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Home > Everyone is NOT doing it: abstinence and personal identity.

Mullaney, Jamie L (2005) Everyone is NOT doing it: abstinence and personal identity. Chicago: University of Chicago Press.

External website: http://books.google.ie/books?id=Ybp1q7UDFY0C&dq=Ev...

Labels like vegan, virgin, or nonsmoker get thrown around to identify forms of abstinence, but for many abstainers such labels are also proud declarations of who they are. Setting aside the moral debates and psychological assessments surrounding abstinence, Jamie L. Mullaney here asks why it is that the act of not doing something plays such a crucial role in the formation of our personal identities.

Based on interviews with individuals who abstain from habits as diverse as sex, cigarettes, sugar, and technology, Everyone Is NOT Doing It identifies four different types of abstainers: quitters; those who have never done something and never will; those who haven't done something yet, but might in the future; and those who are not doing something temporarily. Mullaney assesses the commonalities that bind abstainers, as well as how perceptions of abstinence change according to social context, age, and historical era. In contrast to such earlier forms of abstinence as social protest, entertainment, or an instrument of social stratification, not doing something now gives people a more secure sense of self by offering a more affordable and manageable identity in a world of ever-expanding options.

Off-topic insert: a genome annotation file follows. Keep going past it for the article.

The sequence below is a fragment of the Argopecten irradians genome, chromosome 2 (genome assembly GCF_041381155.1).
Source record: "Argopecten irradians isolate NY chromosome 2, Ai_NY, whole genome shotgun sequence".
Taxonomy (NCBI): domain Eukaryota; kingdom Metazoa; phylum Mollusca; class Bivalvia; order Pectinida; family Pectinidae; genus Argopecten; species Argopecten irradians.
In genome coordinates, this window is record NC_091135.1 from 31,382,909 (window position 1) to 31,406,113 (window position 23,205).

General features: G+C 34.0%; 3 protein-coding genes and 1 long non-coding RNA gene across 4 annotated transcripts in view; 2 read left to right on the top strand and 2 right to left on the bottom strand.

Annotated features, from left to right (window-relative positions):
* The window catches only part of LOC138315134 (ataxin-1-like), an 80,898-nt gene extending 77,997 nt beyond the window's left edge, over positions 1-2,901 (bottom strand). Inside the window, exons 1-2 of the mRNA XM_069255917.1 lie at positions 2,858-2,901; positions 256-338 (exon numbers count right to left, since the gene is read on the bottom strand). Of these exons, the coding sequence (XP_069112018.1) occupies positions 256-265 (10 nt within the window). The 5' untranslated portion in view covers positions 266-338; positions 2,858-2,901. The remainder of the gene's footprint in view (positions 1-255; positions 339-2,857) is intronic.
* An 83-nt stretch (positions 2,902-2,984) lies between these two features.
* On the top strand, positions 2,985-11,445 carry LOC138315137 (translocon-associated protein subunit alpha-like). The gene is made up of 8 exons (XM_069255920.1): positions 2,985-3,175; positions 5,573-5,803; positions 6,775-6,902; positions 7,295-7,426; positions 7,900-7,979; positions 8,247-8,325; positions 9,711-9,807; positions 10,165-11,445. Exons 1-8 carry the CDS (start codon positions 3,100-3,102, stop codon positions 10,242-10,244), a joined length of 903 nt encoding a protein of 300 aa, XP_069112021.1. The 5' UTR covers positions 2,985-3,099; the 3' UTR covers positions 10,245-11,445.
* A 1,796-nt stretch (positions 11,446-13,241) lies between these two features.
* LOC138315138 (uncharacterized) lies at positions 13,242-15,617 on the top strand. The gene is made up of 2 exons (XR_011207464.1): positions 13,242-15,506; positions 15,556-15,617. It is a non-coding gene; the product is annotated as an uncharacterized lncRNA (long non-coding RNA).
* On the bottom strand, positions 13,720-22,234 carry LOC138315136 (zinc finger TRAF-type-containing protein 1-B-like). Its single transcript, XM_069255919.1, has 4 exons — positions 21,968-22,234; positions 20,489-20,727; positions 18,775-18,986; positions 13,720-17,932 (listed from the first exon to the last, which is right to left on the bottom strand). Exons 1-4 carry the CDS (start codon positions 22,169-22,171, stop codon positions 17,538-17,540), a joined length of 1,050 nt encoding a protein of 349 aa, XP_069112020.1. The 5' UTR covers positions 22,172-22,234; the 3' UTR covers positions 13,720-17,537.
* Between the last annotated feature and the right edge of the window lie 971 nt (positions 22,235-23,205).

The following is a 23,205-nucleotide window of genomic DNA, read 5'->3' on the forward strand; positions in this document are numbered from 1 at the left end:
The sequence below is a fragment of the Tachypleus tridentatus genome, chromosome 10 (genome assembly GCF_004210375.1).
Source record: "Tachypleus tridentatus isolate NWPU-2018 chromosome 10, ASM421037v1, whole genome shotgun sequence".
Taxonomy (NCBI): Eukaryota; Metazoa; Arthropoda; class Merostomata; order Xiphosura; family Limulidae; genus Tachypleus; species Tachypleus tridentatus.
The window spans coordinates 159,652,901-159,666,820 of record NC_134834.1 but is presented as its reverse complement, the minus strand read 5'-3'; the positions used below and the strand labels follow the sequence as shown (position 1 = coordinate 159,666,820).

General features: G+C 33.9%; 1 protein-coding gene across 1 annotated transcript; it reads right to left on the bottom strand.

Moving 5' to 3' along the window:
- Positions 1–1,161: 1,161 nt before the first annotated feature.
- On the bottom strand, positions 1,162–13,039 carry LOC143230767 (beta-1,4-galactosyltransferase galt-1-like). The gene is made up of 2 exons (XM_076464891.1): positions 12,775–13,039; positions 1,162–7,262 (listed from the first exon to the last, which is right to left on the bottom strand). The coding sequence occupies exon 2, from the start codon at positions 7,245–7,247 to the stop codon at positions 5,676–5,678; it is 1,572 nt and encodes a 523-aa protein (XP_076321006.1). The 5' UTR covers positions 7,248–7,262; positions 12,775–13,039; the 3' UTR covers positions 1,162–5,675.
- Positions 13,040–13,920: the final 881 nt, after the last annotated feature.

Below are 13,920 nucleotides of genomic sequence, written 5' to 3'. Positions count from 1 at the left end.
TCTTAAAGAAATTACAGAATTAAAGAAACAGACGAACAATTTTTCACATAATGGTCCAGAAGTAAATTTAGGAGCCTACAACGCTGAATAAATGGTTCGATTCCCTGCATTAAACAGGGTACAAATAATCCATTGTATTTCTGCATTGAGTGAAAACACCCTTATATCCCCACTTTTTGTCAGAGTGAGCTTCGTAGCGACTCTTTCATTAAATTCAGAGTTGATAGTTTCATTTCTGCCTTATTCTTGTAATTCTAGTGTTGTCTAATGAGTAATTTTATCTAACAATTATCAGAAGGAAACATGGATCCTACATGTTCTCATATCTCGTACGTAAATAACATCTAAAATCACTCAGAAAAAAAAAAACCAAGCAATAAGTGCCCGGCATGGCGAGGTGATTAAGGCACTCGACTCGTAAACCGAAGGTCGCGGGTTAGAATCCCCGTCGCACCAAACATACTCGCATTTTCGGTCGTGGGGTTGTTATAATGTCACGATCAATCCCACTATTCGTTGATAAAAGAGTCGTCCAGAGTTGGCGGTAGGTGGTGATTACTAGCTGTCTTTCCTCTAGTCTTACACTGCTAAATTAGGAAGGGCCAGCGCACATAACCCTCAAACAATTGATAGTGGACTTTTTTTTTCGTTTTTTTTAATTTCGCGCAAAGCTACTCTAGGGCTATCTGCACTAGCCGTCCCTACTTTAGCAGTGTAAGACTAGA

Item Type
Book
Publication Type
International, Book
Drug Type
All substances
Date
2005
Call No
MC, MH4.2.2
Pages
xi, 22
Publisher
University of Chicago Press
Place of Publication
Chicago
ISBN
0-226-54757-4
Notes
Includes bibliographical references and an index.
EndNote
Accession Number
HRB 3585 (Available)

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